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Is tural Birth Passé?

Sentinel Digital DeskBy : Sentinel Digital Desk

  |  27 May 2015 12:00 AM GMT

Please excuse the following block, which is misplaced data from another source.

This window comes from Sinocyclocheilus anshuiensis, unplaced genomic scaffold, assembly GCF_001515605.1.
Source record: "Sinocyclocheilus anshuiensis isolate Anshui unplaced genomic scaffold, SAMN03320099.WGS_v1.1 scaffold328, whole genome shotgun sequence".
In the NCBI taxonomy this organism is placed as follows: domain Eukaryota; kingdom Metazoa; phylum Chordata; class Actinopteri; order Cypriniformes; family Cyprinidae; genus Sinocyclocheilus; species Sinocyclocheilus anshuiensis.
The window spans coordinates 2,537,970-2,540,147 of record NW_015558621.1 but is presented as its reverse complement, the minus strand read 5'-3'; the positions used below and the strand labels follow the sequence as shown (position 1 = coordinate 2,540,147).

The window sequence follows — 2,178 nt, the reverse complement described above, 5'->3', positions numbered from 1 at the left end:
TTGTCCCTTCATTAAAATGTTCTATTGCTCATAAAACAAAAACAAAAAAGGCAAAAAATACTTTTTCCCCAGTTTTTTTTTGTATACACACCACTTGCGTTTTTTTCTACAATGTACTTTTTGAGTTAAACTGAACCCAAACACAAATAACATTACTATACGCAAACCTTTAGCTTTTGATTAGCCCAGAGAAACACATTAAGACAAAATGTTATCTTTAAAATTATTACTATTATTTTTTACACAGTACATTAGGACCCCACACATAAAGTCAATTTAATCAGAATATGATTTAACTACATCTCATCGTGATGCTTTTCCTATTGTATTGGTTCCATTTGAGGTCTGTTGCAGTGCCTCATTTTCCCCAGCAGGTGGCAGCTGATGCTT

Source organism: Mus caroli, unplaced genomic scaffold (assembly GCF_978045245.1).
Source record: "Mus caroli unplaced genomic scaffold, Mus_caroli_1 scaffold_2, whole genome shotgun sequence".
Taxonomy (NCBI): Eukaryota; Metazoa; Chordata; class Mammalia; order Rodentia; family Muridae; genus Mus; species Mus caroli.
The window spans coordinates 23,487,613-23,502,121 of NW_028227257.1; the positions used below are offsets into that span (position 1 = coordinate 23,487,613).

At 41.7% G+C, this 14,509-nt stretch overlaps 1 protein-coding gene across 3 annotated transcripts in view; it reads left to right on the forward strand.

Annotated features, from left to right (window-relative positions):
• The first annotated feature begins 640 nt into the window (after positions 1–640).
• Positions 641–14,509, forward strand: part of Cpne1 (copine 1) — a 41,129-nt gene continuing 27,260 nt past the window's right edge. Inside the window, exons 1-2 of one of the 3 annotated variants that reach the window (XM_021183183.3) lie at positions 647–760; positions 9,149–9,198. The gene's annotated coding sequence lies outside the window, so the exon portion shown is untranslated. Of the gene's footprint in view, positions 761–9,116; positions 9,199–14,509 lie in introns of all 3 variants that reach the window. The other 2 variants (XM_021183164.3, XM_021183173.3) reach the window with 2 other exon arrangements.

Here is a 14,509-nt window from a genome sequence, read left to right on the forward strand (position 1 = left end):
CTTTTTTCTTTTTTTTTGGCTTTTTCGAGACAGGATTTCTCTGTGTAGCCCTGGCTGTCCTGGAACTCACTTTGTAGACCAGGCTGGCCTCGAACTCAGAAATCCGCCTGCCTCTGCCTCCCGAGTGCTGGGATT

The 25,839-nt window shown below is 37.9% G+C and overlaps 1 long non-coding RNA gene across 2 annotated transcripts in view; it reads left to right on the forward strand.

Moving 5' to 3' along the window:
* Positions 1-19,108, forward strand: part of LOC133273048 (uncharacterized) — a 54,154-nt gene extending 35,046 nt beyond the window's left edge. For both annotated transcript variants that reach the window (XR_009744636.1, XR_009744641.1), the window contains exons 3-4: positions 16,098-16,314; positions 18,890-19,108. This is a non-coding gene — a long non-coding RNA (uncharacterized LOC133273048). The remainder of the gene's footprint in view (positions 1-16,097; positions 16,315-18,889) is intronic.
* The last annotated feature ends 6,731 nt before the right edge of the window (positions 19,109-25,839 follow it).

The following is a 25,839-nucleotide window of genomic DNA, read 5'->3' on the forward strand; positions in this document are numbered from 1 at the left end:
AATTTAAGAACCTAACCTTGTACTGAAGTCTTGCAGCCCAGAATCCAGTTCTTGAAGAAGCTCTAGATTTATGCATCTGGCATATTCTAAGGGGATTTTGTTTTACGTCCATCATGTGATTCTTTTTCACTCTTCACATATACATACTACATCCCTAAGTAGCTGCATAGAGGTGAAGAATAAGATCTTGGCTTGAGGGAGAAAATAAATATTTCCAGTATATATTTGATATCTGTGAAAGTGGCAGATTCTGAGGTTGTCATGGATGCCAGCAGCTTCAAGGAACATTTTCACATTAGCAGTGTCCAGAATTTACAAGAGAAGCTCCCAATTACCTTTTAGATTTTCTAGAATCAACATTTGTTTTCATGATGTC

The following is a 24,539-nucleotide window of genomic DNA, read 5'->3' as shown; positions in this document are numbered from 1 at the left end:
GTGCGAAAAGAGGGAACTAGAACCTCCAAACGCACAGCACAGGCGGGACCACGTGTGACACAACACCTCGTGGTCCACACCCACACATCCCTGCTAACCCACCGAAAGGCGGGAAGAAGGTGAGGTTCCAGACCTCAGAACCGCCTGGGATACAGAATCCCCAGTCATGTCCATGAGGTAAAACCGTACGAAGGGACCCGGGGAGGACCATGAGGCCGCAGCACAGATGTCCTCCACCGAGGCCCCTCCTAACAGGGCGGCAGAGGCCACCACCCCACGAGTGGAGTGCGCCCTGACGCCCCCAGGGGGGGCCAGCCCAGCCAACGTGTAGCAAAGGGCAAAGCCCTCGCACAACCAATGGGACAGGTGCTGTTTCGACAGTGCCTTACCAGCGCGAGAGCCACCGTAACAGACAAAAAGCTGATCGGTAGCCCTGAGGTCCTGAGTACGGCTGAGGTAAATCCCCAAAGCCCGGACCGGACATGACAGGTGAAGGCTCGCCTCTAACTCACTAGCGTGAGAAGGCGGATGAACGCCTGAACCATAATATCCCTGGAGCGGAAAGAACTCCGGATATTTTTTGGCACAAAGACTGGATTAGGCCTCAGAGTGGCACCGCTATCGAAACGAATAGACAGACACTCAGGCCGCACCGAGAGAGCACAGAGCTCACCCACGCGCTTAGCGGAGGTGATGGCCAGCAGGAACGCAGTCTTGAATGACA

A leading French obstetrician, Dr Michel Odent is worried that women might soon be at serious risk of being uble to give birth turally or breast-feed their babies in the none-too-distant future. In a book titled Do We Need Midwives? to be published this summer, Dr Odent argues that so many pregnt women are given drugs, chemicals or surgery in labour, that future generations are at risk of losing their tural ability to push babies out of themselves uided. He said that there is already evidence that women are taking longer to give birth than in the past. “Women are losing the capacity to give birth and they are losing the capacity to breast-feed,” says Dr Odent. “That is the primary phenomenon... The number of women who give birth to babies turally is becoming insignificant,” he adds. He is critical of the rise in cesarean sections and the growing use of synthetic oxytocin. He believes that as a result of this trend, women’s tural ability to produce oxytocin (which initiates labour and plays a crucial role in breast-feeding) is declining. He adds that evolution will eventually erase physiological functions that are underused. In a contribution to another new book, he says: “I believe that the human oxytocin system—oxytocin being the hormone of love, fundamental to birth and bonding, even in adulthood—is growing weaker. The future of the human capacity to give birth is at risk.” Dr Odent has cited two research studies in support of his theory. One shows that on an average women took two hours longer in the first stage of labour between 2002 and 2008 than between 1959 and 1966. “To me it demonstrates the obvious—that women are losing the capacity to give birth.” Dr Odent also refers to an American study of 14,000 college students, which revealed a declining capacity for empathy. The 30-year study, from 1979 to 2009, showed that six years ago, college students were 40 per cent less empathetic than their counterparts in the 1980s and 1990s. This, according to him, supports an argument that oxytocin levels are weakening. In India, one can see reduced oxytocin levels in urban women, underscoring the divide between the haves and have-nots in yet another way. Educated urban women are more likely to lose their ability to give tural birth and to breast-feed their babies, whereas rural women will continue to give birth to babies without benefit of cesarean sections and also continue the healthy practice of breast-feeding.

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